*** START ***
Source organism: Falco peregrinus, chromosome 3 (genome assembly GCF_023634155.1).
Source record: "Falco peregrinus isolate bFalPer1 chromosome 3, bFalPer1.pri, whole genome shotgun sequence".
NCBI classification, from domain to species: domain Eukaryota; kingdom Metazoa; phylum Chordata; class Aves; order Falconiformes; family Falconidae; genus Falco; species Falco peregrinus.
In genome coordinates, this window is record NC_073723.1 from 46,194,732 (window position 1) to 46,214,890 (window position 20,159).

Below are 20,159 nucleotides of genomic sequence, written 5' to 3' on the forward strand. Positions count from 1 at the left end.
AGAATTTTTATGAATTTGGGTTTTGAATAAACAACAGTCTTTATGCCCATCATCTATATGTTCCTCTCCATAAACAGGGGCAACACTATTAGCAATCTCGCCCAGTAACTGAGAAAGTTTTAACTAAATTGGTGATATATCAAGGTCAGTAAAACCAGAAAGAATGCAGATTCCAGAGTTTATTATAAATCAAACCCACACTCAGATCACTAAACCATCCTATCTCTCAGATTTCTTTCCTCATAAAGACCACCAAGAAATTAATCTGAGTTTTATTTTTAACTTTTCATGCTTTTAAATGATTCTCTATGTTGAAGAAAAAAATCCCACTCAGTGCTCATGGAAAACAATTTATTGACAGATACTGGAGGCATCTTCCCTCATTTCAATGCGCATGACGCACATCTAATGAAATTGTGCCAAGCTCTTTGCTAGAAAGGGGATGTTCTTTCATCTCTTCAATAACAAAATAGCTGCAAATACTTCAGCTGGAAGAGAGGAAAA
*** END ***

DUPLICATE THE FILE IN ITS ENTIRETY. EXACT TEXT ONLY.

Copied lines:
Source organism: Falco peregrinus, chromosome 3 (genome assembly GCF_023634155.1).
Source record: "Falco peregrinus isolate bFalPer1 chromosome 3, bFalPer1.pri, whole genome shotgun sequence".
NCBI classification, from domain to species: domain Eukaryota; kingdom Metazoa; phylum Chordata; class Aves; order Falconiformes; family Falconidae; genus Falco; species Falco peregrinus.
In genome coordinates, this window is record NC_073723.1 from 46,194,732 (window position 1) to 46,214,890 (window position 20,159).

Below are 20,159 nucleotides of genomic sequence, written 5' to 3' on the forward strand. Positions count from 1 at the left end.
AGAATTTTTATGAATTTGGGTTTTGAATAAACAACAGTCTTTATGCCCATCATCTATATGTTCCTCTCCATAAACAGGGGCAACACTATTAGCAATCTCGCCCAGTAACTGAGAAAGTTTTAACTAAATTGGTGATATATCAAGGTCAGTAAAACCAGAAAGAATGCAGATTCCAGAGTTTATTATAAATCAAACCCACACTCAGATCACTAAACCATCCTATCTCTCAGATTTCTTTCCTCATAAAGACCACCAAGAAATTAATCTGAGTTTTATTTTTAACTTTTCATGCTTTTAAATGATTCTCTATGTTGAAGAAAAAAATCCCACTCAGTGCTCATGGAAAACAATTTATTGACAGATACTGGAGGCATCTTCCCTCATTTCAATGCGCATGACGCACATCTAATGAAATTGTGCCAAGCTCTTTGCTAGAAAGGGGATGTTCTTTCATCTCTTCAATAACAAAATAGCTGCAAATACTTCAGCTGGAAGAGAGGAAAA